Senior Management Formal Evaluation Yes
Senior Management Formal Evaluation Frequency Annually
Non-Management Formal Evaluation Yes
Non-Management Formal Evaluation Frequency Annually
Plans & Policies
Organization Has a Fundraising Plan Yes
Organization Has a Strategic Plan Yes
Management Succession Plan No
Organization Policy and Procedures Yes
Nondiscrimination Policy No
Whistleblower Policy No
Document Destruction Policy No
Collaborations

 

  • Ailey Camp – Kansas City Friends of Alvin Ailey
  • Alphapointe
  • Autism Society
  • Boys & Girls Club of Greater Kansas City
  • Children’s Mercy Hospital
  • The Children’s Therapeutic Learning Center
  • Children’s Center for the Visually Impaired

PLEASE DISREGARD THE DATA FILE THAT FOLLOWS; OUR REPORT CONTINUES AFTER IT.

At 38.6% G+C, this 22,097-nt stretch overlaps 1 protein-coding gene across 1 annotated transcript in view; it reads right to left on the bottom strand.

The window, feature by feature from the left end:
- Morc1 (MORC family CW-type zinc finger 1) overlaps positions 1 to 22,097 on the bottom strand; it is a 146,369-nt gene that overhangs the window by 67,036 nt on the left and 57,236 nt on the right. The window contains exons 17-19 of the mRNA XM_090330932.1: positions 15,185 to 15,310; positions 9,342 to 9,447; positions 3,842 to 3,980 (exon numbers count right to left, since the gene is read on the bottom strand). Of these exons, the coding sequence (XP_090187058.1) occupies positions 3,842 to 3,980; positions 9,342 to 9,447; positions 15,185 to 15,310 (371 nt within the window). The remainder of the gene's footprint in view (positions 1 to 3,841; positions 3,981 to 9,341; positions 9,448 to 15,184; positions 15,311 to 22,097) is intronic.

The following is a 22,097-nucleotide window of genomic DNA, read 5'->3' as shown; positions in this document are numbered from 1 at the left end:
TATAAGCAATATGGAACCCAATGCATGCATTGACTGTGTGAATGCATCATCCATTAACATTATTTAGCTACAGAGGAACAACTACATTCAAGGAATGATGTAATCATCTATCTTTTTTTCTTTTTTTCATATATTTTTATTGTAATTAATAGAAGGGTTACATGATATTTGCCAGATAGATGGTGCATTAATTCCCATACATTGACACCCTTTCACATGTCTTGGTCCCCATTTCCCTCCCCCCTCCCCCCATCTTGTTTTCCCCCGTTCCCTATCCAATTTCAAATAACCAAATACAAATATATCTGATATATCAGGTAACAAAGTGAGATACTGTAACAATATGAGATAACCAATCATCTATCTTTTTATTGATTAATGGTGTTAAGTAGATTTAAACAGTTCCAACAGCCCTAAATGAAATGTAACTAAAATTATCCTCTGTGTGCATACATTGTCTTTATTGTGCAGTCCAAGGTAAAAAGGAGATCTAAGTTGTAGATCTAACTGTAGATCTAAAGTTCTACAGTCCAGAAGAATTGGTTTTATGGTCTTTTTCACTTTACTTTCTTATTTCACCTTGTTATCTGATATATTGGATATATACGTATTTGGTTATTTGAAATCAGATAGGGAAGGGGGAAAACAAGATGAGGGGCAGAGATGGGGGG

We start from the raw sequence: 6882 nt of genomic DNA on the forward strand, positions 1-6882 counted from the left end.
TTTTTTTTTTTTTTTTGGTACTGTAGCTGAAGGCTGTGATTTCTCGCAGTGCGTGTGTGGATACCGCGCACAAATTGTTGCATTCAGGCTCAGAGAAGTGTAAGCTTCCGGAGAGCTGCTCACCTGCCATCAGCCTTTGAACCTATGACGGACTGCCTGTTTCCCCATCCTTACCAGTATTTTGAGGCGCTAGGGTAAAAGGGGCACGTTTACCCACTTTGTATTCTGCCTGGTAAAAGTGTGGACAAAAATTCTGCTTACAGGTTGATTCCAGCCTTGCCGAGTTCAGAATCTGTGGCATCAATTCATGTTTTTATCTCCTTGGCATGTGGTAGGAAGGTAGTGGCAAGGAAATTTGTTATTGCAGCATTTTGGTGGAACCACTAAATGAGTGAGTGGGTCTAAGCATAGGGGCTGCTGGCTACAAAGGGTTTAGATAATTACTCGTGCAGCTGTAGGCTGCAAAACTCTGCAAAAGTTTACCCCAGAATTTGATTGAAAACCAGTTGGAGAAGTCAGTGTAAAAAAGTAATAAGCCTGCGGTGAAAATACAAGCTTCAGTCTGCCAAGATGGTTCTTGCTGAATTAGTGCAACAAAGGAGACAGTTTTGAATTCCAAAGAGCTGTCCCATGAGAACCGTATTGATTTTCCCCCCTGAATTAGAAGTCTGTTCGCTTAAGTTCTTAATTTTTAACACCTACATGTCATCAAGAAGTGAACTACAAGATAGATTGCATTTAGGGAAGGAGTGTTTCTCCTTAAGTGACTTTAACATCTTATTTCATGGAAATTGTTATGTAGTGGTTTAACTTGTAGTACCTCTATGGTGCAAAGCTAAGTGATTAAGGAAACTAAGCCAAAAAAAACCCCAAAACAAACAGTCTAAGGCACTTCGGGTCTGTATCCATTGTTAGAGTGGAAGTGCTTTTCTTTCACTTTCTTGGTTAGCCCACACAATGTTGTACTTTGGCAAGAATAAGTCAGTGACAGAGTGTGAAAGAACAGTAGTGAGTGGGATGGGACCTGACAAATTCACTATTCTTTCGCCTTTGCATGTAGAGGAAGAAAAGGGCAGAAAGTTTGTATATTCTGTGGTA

• City Union Mission Youth Programs
  • Coalition for Independence
  • Cristo Rey
  • Deaf Cultural Center
  • Della Lamb
  • Don Bosco Center Early Childhood Programs
  • El Centro
  • Guadalupe Centers, Inc., Plaza de Ninos Preschool
  • Ivanhoe Neighborhood
  • Joshua Center
  • Kansas City Public Library
  • Life A-new Preparatory Academy
  • LINC (After school programs)
  • Mattie Rhodes Center
  • Metropolitan Missionary Baptist Church
  • Mid-America Alliance for Access
  • Operation Breakthrough
  • reStart
  • St. Monica School (now closed)
  • Shawnee Mission School District
  • Swope Corridor Renaissance
  • Synergy Services/Synergy House
  • The Francis Child Development Institute
  • TLC for Children and Families
  • Whatsoever Community Center
  • The Whole Person
  • YMCA of Greater Kansas City (Thomas-Roque & Metro Headstarts)
Affiliations
AffiliationYear
American Alliance of Museums1985